The resulting concentrate described herein can be diluted up to 30 times with water or buffer to provide a working strength solution for the processing of color reversal elements. Preferably, the dilution is from about 10 to about 30 times, and a dilution of from 15 to 20 times is most preferred. Alternatively, the concentrate can be diluted as it is being used.

A wide variety of color reversal photographic elements can be processed using the diluted concentrate of this invention. A detailed description of such materials is found, for example, in Research Disclosure, publication 38957, pages 592-639 (September 1996). Research Disclosure is a publication of Kenneth Mason Publications Ltd., Dudley House, 12 North Street, Emsworth, Hampshire P010 7DQ England (also available from Emsworth Design Inc., 121 West 19th Street, New York, N.Y. 10011).

A wide variety of different color reversal processes are well known in the art. For example, a single color developing step can be used when the coupling agents are incorporated in the photographic element or three separate color developing steps can be used in which coupling agents are included in a developing solution.

The following examples are provided for illustrative purposes only and are not intended to be limiting in any way. Unless otherwise indicated, all percentages are by weight.

Comparative Methods:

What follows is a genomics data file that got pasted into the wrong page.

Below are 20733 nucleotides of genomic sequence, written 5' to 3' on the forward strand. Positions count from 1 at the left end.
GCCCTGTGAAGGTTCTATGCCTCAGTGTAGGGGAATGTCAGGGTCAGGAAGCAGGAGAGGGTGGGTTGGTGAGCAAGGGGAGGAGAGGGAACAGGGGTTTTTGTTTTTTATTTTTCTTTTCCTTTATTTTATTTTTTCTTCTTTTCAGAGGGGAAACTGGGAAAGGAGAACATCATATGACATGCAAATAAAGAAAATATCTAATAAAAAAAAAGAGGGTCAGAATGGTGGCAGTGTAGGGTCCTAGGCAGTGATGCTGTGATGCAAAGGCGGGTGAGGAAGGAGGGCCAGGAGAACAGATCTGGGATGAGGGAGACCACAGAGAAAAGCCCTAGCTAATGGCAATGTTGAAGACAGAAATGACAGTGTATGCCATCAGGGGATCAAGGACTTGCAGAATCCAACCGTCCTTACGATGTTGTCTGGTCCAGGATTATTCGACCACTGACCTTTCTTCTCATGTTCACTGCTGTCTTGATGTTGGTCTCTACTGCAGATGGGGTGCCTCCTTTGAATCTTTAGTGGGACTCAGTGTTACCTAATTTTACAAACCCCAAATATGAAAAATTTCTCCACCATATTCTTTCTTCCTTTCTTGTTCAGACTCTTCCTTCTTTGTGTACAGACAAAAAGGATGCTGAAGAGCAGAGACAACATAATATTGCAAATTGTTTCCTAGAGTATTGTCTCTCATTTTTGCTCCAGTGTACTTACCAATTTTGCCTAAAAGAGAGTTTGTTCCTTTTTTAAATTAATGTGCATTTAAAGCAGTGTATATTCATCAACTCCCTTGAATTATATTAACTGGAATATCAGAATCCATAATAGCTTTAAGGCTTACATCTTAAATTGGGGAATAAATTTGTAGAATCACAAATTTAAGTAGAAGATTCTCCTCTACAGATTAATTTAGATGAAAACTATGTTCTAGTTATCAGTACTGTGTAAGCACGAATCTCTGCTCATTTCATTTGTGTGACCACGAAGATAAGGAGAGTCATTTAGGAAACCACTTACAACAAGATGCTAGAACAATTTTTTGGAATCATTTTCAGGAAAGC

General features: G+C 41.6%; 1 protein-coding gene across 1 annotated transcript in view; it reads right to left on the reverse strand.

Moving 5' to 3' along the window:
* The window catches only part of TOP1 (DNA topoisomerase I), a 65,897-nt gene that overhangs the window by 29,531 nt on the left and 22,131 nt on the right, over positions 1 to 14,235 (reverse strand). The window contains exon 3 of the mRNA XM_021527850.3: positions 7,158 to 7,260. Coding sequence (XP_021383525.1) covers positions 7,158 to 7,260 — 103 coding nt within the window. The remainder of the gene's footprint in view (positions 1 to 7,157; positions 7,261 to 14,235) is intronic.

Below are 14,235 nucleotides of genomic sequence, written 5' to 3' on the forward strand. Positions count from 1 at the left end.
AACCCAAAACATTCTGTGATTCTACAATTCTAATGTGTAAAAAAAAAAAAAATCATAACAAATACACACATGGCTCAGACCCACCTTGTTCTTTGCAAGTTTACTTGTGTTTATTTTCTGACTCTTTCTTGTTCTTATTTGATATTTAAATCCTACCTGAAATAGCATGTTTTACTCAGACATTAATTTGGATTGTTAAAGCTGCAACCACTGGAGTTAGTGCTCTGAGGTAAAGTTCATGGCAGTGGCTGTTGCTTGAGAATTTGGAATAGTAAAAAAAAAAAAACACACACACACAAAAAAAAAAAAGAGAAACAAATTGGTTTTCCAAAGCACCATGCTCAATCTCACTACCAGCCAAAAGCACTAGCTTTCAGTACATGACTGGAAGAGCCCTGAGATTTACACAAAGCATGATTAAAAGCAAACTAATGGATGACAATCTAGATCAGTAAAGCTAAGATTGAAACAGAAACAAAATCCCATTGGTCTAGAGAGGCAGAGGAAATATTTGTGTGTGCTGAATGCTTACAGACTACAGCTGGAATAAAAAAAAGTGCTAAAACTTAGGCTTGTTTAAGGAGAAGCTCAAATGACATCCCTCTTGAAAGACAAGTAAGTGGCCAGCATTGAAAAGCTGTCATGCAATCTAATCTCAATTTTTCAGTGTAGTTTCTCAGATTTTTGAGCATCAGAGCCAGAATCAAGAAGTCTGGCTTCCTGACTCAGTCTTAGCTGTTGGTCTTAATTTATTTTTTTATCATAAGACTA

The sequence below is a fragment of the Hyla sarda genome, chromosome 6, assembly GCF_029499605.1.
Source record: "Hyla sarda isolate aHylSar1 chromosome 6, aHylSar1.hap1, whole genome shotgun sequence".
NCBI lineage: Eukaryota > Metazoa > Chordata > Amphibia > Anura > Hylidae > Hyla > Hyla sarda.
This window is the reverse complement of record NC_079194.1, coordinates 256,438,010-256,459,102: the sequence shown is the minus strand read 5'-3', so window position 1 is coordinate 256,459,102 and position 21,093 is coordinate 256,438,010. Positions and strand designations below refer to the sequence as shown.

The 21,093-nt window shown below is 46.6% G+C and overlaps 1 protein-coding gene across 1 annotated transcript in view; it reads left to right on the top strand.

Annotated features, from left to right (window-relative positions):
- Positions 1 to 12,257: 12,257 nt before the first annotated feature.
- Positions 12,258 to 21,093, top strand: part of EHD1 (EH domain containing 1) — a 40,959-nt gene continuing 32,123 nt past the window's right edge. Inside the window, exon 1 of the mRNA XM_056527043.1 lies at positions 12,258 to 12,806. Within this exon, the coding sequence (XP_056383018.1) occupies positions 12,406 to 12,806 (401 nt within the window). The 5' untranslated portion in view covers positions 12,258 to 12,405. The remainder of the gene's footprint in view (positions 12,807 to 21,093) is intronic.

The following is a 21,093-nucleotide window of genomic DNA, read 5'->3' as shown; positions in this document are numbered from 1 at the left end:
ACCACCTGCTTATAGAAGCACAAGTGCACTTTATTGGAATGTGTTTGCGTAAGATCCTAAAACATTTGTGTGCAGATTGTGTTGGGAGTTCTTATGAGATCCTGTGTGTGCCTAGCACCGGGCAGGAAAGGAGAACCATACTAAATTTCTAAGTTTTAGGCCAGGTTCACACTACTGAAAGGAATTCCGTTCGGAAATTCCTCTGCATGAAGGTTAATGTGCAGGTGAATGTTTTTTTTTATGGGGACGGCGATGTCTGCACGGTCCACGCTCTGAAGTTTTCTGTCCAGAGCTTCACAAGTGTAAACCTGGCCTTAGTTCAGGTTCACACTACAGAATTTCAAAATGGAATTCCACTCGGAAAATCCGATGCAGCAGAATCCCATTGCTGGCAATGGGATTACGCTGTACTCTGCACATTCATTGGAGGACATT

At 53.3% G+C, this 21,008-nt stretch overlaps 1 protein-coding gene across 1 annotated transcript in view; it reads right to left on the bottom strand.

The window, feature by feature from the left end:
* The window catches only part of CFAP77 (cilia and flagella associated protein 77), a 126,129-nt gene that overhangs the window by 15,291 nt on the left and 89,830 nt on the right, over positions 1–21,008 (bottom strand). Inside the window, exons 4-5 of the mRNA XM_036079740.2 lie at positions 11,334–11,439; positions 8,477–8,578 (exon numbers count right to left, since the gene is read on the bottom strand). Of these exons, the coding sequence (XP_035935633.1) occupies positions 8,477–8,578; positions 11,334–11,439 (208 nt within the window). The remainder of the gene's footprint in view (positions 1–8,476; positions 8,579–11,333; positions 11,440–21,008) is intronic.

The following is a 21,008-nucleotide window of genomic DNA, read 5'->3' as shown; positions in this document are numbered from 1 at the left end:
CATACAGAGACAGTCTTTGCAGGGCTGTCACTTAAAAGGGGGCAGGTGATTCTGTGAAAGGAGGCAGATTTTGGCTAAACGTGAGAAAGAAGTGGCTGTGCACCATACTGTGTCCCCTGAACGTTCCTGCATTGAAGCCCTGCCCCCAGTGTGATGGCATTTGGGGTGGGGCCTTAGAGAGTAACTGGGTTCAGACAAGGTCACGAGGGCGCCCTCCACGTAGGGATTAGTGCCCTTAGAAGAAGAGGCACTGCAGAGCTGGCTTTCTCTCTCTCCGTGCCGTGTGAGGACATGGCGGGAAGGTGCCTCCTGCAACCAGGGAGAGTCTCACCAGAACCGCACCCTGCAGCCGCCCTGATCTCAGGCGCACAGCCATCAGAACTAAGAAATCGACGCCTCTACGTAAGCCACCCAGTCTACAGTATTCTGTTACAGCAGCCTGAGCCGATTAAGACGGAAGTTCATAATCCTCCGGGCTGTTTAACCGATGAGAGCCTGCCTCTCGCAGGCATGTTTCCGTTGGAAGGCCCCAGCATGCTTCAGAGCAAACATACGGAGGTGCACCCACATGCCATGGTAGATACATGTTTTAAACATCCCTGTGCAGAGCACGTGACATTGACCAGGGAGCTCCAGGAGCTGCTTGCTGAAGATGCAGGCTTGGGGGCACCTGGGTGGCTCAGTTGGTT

A commercially available working strength reversal bath solution has the following components that are mixed in the noted order (in 1 liter):

______________________________________Tap water         350 gStannous chloride 33 gPropionic acid    238.2 gNaOH (50%)        123.3 gDEQUEST 2000* (50%)             250.7 gNaOH (50%)        123.3 gp-aminophenol     0.01 gHyamine 1622** (50%)             0.2 gNaOH (50%)        123.3 g______________________________________ *DEQUEST 2000 phosphonic acid chelating agent (available from Monsanto contains aminotris (methylenephosphonic acid) chelating agent. **Hyamine 1622 is benzethonium chloride that is commonly used as a biocide in processing solutions.

This reversal bath solution exhibits significant odor during use from the presence of propionic acid, and biogrowth is often evident in the processing tanks.

In order to eliminate the odor problem, it was thought to leave out the propionic acid. In order to better inhibit the biogrowth, it was thought to replace the Hyamine 1622 with a more effective biocide, such as a quaternary ammonium salt, as described herein.

Control A:

It was attempted to make the following changes with the noted mix order (up to 1 liter):

______________________________________Tap water          400 gStannous chloride  33 gNaOH (50%)         63 gDEQUEST 2000 (50%) 125.4 gp-aminophenol      0.01 gHexadecyltrimethyl 1 gammonium bromide biocide("CTAB")Tap water          441.7 g______________________________________